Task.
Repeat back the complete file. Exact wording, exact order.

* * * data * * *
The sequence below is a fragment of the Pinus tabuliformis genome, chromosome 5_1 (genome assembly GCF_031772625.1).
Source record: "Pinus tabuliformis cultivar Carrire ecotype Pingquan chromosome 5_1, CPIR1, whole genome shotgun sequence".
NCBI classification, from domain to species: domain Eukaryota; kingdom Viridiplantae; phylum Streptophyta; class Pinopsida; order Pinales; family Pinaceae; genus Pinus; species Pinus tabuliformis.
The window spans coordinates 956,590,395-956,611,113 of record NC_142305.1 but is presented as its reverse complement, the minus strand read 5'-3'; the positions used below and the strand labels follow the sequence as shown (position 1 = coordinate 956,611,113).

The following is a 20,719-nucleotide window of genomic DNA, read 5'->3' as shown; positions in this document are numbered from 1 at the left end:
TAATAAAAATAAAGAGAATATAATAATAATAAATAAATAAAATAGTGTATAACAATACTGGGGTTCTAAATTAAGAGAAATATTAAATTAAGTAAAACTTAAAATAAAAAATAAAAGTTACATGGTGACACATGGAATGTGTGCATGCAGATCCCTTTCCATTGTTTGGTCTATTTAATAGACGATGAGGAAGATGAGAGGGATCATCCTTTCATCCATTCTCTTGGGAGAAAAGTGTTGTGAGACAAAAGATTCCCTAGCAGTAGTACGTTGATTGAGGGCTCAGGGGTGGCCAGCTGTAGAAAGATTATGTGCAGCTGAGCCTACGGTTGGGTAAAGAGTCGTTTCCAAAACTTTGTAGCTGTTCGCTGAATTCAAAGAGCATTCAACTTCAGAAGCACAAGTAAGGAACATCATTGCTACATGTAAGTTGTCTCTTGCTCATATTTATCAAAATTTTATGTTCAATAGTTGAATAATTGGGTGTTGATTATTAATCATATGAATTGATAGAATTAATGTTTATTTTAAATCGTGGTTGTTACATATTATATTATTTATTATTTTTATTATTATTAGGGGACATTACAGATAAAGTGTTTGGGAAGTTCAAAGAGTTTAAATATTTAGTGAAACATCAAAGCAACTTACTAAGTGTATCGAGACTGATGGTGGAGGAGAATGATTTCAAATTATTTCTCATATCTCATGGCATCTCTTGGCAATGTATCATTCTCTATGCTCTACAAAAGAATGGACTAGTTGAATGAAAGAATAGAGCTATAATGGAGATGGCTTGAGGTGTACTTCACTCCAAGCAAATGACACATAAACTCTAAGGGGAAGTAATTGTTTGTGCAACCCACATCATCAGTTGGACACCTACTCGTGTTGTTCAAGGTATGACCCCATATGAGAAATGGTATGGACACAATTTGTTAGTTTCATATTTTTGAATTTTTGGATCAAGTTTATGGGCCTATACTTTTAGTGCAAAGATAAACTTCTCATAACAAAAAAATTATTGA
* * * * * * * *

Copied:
The sequence below is a fragment of the Pinus tabuliformis genome, chromosome 5_1 (genome assembly GCF_031772625.1).
Source record: "Pinus tabuliformis cultivar Carrire ecotype Pingquan chromosome 5_1, CPIR1, whole genome shotgun sequence".
NCBI classification, from domain to species: domain Eukaryota; kingdom Viridiplantae; phylum Streptophyta; class Pinopsida; order Pinales; family Pinaceae; genus Pinus; species Pinus tabuliformis.
The window spans coordinates 956,590,395-956,611,113 of record NC_142305.1 but is presented as its reverse complement, the minus strand read 5'-3'; the positions used below and the strand labels follow the sequence as shown (position 1 = coordinate 956,611,113).

The following is a 20,719-nucleotide window of genomic DNA, read 5'->3' as shown; positions in this document are numbered from 1 at the left end:
TAATAAAAATAAAGAGAATATAATAATAATAAATAAATAAAATAGTGTATAACAATACTGGGGTTCTAAATTAAGAGAAATATTAAATTAAGTAAAACTTAAAATAAAAAATAAAAGTTACATGGTGACACATGGAATGTGTGCATGCAGATCCCTTTCCATTGTTTGGTCTATTTAATAGACGATGAGGAAGATGAGAGGGATCATCCTTTCATCCATTCTCTTGGGAGAAAAGTGTTGTGAGACAAAAGATTCCCTAGCAGTAGTACGTTGATTGAGGGCTCAGGGGTGGCCAGCTGTAGAAAGATTATGTGCAGCTGAGCCTACGGTTGGGTAAAGAGTCGTTTCCAAAACTTTGTAGCTGTTCGCTGAATTCAAAGAGCATTCAACTTCAGAAGCACAAGTAAGGAACATCATTGCTACATGTAAGTTGTCTCTTGCTCATATTTATCAAAATTTTATGTTCAATAGTTGAATAATTGGGTGTTGATTATTAATCATATGAATTGATAGAATTAATGTTTATTTTAAATCGTGGTTGTTACATATTATATTATTTATTATTTTTATTATTATTAGGGGACATTACAGATAAAGTGTTTGGGAAGTTCAAAGAGTTTAAATATTTAGTGAAACATCAAAGCAACTTACTAAGTGTATCGAGACTGATGGTGGAGGAGAATGATTTCAAATTATTTCTCATATCTCATGGCATCTCTTGGCAATGTATCATTCTCTATGCTCTACAAAAGAATGGACTAGTTGAATGAAAGAATAGAGCTATAATGGAGATGGCTTGAGGTGTACTTCACTCCAAGCAAATGACACATAAACTCTAAGGGGAAGTAATTGTTTGTGCAACCCACATCATCAGTTGGACACCTACTCGTGTTGTTCAAGGTATGACCCCATATGAGAAATGGTATGGACACAATTTGTTAGTTTCATATTTTTGAATTTTTGGATCAAGTTTATGGGCCTATACTTTTAGTGCAAAGATAAACTTCTCATAACAAAAAAATTATTGA